Last Fourth of July, Joey Chestnut broke his own world record by eating 72 hot dogs in 10 minutes during Nathan’s Famous Hot Dog Eating Contest. For those keeping score, that amounts to a whopping 20,000 calories and about 2,164 milligrams of cholesterol. It’s an impressive feat, for sure, and one that’s literally hard to stomach. How on earth can the human body possibly process that much food? Especially a body as relatively thin as Joey Chestnut’s. (Despite his career as a competitive eater, he only weighs about 230 pounds.)
The science that allows one stomach to contain enough hot dogs to feed a family reunion is truly fascinating. Normally the average person can eat about one liter of food before feeling like they overdid it on the cupcakes. It’s at this point when the satiety reflex kicks in and tells your brain that you’re full and, in some cases, triggers nausea and vomiting. Almost everyone has experienced this impulse at some point in their lives, but for professional competitor eaters, the satiety reflex is their mortal enemy—the one thing standing in their way of cramming six dozen sausages down their throat.
Pros like Chestnut actively work to overcome this reflex. Through rigorous training, which can involve fasting for up to three days before a competition, they can power through a biological impulse, pushing their body to extreme and—some might say—dangerous limits. During the course of last year’s hot dog-eating contest, Chestnut’s stomach likely stretched to contain over four and half liters of food. That’s over four times the normal capacity. To get a visual sense of just how insane this expansion is, check out this video ESPN created, in which they stuff nearly 70 hot dogs into an anatomically correct dummy.
During the course of the year, competitive eaters often practice stretching their stomachs by drinking gallons of water or milk very quickly, or eating massive amounts of high fiber foods like watermelon or oatmeal. Many actively train to build muscle, increase metabolism, and of course stretch their stomachs with healthy diets as well, mainly because some competitive eaters can no longer tell when their full given the larger capacities of this key digestive organ.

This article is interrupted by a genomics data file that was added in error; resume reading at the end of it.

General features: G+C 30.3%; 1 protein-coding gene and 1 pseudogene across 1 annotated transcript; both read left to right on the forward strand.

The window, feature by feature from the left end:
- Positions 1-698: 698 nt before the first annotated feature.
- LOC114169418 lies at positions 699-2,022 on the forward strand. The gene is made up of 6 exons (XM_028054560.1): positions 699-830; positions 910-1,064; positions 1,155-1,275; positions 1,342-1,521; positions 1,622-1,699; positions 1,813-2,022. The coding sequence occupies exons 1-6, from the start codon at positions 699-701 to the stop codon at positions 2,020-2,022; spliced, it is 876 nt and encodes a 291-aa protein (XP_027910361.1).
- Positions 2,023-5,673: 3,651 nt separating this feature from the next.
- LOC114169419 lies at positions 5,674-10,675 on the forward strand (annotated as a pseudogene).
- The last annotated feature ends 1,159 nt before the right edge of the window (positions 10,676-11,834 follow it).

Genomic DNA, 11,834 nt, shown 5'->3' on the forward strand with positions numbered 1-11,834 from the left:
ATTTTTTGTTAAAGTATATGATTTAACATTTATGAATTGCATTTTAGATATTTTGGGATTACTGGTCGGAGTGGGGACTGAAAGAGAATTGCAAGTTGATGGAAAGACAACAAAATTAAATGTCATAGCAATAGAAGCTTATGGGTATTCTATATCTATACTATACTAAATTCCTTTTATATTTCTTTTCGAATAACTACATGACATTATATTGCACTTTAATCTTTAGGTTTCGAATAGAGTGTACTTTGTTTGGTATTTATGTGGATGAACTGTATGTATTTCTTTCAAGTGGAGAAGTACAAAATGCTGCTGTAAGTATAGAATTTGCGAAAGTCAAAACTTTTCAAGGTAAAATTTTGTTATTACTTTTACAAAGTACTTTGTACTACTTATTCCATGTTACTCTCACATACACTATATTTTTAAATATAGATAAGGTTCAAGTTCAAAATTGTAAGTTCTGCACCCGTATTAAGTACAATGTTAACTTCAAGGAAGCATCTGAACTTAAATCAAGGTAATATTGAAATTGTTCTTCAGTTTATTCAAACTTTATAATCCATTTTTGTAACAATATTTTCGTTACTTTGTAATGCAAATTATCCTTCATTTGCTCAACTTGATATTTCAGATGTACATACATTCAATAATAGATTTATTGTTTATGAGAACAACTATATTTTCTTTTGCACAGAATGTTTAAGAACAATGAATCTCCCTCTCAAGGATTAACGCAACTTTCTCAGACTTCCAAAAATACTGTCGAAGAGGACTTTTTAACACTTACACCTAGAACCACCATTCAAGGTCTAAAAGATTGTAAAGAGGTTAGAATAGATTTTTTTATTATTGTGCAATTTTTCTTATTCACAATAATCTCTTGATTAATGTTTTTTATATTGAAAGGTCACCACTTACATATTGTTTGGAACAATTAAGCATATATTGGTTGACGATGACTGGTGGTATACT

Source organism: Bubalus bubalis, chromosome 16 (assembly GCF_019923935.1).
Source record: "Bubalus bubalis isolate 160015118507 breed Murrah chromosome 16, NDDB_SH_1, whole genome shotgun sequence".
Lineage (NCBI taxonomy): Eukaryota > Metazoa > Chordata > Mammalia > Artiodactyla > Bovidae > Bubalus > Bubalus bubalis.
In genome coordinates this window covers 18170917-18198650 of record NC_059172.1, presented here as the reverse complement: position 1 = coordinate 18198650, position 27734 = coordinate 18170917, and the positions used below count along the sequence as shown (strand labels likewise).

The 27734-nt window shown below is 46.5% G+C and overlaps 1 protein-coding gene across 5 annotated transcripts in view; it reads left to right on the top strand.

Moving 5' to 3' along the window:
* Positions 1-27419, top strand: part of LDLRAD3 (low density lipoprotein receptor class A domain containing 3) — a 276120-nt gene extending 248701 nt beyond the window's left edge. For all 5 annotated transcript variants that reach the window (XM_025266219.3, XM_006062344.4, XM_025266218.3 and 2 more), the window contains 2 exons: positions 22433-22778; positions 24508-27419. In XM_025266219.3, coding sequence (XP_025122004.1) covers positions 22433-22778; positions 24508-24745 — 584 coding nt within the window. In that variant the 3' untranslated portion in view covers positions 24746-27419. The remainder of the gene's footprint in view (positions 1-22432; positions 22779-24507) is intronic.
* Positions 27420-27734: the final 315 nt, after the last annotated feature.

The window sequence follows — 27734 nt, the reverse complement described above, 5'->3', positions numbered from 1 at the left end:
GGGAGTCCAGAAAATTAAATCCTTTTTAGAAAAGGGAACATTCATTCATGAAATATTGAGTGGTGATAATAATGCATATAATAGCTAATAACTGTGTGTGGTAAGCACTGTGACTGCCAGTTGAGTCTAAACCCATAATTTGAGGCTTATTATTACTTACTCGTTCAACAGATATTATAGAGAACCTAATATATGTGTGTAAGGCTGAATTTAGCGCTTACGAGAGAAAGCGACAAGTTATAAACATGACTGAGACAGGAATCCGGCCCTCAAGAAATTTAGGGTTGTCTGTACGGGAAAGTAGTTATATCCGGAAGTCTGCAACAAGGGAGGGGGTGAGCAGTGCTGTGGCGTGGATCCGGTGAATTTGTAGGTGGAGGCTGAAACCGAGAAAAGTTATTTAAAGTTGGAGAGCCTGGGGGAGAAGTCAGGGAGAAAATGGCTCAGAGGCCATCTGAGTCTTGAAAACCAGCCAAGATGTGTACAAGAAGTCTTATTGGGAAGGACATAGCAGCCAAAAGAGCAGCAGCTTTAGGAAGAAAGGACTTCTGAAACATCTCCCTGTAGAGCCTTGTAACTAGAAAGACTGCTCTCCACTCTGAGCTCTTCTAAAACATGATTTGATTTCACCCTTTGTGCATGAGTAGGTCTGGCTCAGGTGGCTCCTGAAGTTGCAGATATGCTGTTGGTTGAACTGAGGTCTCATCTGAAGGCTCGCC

While very little research has been done on this actual phenomenon, one pivotal study was conducted by scientists at the University of Pennsylvania and their findings are fascinating. Researchers compared the stomachs of two men, one was a professional competitive eater and the other wasn’t, after eating as many hot dogs as they could in 12 minutes. According to their report, which was published in the Journal of Roentgenology, the competitive eater’s stomach “appeared as a massively distended, food-filled sac occupying most of the upper abdomen.” And you thought your tummy bulged a lot after eating a jumbo-sized burrito.
There was also little to no gastric peristalsis. Normally the stomach involuntary constricts and the squeezing motion helps break down food, but it appears that reflex was also overcome by the competitive eater.
While the long-term impact of competitive binging has yet to be determined, the researchers came to this overall conclusion: “We speculate that professional speed eaters eventually may develop morbid obesity, profound gastroparesis, intractable nausea and vomiting, and even the need for a gastrectomy. Despite its growing popularity, competitive speed eating is a potentially self-destructive form of behavior.”
Sure, it may sound alarmist at worst or obvious at best (did anyone really think competitive eating was good for you???), but it’s still interesting to hear medical professionals weigh in on this gloriously gluttonous sport. We may not be partaking in it anytime soon, but you can bet it won’t stop us from watching.
Related Video: Hot Dogs –What Are they?
Header image courtesy of Nathan's.